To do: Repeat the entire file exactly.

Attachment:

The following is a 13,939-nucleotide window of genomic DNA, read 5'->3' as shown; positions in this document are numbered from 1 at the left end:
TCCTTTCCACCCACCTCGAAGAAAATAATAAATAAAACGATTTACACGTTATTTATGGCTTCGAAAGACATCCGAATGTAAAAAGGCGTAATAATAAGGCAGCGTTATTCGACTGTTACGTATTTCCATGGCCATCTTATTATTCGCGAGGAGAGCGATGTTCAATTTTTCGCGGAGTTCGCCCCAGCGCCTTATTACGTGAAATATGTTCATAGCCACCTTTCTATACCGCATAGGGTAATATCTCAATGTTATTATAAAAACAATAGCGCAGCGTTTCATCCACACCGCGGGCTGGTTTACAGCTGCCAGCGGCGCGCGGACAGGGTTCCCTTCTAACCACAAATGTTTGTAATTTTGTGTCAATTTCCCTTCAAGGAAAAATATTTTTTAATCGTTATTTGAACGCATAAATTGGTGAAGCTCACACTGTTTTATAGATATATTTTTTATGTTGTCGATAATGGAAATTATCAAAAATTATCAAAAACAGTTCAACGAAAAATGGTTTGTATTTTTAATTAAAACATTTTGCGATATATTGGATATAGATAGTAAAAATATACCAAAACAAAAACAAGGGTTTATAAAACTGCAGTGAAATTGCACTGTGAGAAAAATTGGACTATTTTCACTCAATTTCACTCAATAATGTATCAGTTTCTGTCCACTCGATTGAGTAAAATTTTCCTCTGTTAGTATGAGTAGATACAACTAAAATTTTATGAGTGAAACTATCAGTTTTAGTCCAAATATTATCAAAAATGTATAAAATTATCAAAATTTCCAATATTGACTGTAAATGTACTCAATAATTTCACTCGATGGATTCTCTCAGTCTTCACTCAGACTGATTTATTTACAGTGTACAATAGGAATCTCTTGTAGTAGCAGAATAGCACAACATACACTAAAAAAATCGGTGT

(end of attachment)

The following is a 13,939-nucleotide window of genomic DNA, read 5'->3' as shown; positions in this document are numbered from 1 at the left end:
TCCTTTCCACCCACCTCGAAGAAAATAATAAATAAAACGATTTACACGTTATTTATGGCTTCGAAAGACATCCGAATGTAAAAAGGCGTAATAATAAGGCAGCGTTATTCGACTGTTACGTATTTCCATGGCCATCTTATTATTCGCGAGGAGAGCGATGTTCAATTTTTCGCGGAGTTCGCCCCAGCGCCTTATTACGTGAAATATGTTCATAGCCACCTTTCTATACCGCATAGGGTAATATCTCAATGTTATTATAAAAACAATAGCGCAGCGTTTCATCCACACCGCGGGCTGGTTTACAGCTGCCAGCGGCGCGCGGACAGGGTTCCCTTCTAACCACAAATGTTTGTAATTTTGTGTCAATTTCCCTTCAAGGAAAAATATTTTTTAATCGTTATTTGAACGCATAAATTGGTGAAGCTCACACTGTTTTATAGATATATTTTTTATGTTGTCGATAATGGAAATTATCAAAAATTATCAAAAACAGTTCAACGAAAAATGGTTTGTATTTTTAATTAAAACATTTTGCGATATATTGGATATAGATAGTAAAAATATACCAAAACAAAAACAAGGGTTTATAAAACTGCAGTGAAATTGCACTGTGAGAAAAATTGGACTATTTTCACTCAATTTCACTCAATAATGTATCAGTTTCTGTCCACTCGATTGAGTAAAATTTTCCTCTGTTAGTATGAGTAGATACAACTAAAATTTTATGAGTGAAACTATCAGTTTTAGTCCAAATATTATCAAAAATGTATAAAATTATCAAAATTTCCAATATTGACTGTAAATGTACTCAATAATTTCACTCGATGGATTCTCTCAGTCTTCACTCAGACTGATTTATTTACAGTGTACAATAGGAATCTCTTGTAGTAGCAGAATAGCACAACATACACTAAAAAAATCGGTGT